And opportunities he’s found.
Before working for Christian Brothers, Mr. Bogert taught through the Peace Corps, worked in construction engineering, and briefly worked on Intel’s Pentium microprocessor, one of the most widely used, and profitable, computer processors of all time.
Corporate success was never a good fit for Mr. Bogert, though. He worked for Intel for less than two years, opting for careers that spoke more to his drive to create.
“When I went to industry, I wasn’t in a position to express myself the way I wanted to,” remembers the engineering teacher. “Ultimately I found my way into teaching because it does allow me to create, and I do have control over how I present material.”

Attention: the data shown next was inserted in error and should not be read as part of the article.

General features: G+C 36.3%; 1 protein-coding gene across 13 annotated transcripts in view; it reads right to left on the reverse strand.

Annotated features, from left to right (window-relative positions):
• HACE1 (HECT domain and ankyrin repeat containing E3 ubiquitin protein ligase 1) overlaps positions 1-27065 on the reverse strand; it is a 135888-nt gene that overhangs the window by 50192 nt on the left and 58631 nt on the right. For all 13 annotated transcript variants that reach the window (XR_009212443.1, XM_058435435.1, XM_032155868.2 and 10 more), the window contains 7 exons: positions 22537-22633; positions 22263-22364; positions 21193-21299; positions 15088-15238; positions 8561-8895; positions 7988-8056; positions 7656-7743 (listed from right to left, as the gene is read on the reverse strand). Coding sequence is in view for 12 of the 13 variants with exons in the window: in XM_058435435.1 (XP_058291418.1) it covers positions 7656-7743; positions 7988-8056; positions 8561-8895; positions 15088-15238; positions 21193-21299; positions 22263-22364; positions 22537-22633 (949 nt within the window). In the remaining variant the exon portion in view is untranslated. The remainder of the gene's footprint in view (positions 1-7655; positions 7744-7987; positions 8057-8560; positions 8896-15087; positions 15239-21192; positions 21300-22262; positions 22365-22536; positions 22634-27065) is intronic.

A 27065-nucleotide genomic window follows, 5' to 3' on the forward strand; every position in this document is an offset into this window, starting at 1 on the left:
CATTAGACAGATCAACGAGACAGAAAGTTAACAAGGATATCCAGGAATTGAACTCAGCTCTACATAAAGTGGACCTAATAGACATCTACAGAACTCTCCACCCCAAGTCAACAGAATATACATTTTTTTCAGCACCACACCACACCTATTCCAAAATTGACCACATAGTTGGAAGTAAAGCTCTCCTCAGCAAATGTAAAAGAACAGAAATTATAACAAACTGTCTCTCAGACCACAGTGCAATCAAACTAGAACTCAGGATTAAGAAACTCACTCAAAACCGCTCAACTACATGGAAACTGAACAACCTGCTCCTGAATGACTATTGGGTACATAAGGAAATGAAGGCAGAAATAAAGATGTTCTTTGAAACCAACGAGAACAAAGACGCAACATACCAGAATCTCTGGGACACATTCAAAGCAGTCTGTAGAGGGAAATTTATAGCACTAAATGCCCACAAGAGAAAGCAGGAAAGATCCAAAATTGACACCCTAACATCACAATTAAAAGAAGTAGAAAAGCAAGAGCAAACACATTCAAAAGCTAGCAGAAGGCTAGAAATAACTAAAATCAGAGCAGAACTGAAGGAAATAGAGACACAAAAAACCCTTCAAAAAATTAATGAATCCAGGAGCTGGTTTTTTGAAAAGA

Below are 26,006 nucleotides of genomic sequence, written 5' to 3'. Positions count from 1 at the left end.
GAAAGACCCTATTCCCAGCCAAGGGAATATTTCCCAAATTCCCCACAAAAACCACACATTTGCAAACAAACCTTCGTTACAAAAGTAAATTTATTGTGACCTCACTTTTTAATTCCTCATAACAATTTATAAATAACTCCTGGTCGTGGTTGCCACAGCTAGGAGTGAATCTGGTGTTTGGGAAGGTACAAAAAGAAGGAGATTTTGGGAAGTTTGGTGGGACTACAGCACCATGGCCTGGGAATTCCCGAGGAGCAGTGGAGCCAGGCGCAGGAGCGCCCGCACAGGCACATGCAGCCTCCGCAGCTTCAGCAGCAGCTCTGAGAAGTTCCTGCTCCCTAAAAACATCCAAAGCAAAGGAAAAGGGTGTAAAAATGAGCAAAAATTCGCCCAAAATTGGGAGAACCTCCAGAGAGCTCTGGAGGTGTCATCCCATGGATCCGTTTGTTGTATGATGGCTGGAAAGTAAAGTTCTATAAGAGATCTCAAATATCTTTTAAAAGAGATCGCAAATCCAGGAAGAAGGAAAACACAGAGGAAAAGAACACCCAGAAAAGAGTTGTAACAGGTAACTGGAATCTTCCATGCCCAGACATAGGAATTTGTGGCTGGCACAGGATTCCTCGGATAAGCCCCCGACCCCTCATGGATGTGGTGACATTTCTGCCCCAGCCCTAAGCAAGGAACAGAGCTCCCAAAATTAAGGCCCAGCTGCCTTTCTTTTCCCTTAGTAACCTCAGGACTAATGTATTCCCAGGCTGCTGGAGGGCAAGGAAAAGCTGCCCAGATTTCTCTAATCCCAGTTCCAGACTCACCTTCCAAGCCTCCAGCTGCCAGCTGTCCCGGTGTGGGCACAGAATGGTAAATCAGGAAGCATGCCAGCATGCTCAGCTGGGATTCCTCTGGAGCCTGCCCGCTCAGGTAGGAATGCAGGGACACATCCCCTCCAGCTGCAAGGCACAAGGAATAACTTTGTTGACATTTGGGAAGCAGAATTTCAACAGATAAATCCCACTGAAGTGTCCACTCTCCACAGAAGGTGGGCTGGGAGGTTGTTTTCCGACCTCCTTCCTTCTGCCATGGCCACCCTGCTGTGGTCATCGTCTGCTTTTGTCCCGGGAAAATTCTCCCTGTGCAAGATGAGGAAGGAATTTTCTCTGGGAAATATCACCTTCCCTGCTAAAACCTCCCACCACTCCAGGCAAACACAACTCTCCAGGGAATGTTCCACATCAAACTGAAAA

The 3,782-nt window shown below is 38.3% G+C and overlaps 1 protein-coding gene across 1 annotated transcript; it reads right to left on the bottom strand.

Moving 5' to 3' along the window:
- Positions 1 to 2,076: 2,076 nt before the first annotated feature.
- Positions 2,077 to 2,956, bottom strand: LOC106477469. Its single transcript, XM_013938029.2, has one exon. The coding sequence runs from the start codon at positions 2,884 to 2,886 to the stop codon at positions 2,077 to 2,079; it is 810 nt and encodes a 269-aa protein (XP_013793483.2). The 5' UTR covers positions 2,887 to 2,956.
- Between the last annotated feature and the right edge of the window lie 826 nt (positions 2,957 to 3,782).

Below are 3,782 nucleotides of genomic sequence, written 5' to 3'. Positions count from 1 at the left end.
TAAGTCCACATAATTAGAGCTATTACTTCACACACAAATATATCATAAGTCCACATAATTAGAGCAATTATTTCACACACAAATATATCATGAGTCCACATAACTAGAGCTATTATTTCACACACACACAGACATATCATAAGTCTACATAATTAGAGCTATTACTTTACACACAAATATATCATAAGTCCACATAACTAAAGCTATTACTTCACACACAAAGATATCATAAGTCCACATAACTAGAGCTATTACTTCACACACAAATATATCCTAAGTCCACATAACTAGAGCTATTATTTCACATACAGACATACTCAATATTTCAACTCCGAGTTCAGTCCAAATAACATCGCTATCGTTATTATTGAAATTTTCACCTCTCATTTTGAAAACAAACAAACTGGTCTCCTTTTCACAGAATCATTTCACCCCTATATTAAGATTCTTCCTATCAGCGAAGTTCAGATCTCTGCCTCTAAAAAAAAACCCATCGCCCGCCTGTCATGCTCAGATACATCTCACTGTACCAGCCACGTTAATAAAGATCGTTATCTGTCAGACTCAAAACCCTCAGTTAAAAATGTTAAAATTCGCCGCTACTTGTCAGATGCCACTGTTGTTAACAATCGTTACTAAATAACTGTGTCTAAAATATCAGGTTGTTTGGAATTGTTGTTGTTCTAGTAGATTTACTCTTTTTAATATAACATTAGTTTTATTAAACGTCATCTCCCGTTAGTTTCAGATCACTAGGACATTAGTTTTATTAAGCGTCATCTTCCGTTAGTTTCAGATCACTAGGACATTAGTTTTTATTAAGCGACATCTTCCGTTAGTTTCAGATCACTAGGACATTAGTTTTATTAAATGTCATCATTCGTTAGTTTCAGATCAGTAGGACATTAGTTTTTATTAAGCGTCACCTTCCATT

Behind his desk, Mr. Bogert keeps a massive framed poster of squiggly lines coasting round and round a blank canvas. The frame was a gift, and the poster the result of an experiment done by one of Bogert’s AP Physics classes.
Mr. Bogert asked his class to design spinning tops that would stay in one place. To track their attempts, the students designed the tops around pen tips and released them onto one large, single sheet of paper. They could never get the tops to stay in one place, but the collage of meticulously captured chaotic lines fascinated Mr. Bogert.
When the parents of a student gave him the mammoth gold frame that fit the poster, Mr. Bogert was quick to buy a wall anchor that could support something twice that size, just to be safe.
“I need to be able to create, to invent,” Mr. Bogert reveals.
So how did Mr. Bogert pass through the heart of American industry before hanging up a piece of student-made art at Christian Brothers High School?
“I grew up with computers,” says the second generation mathematical man.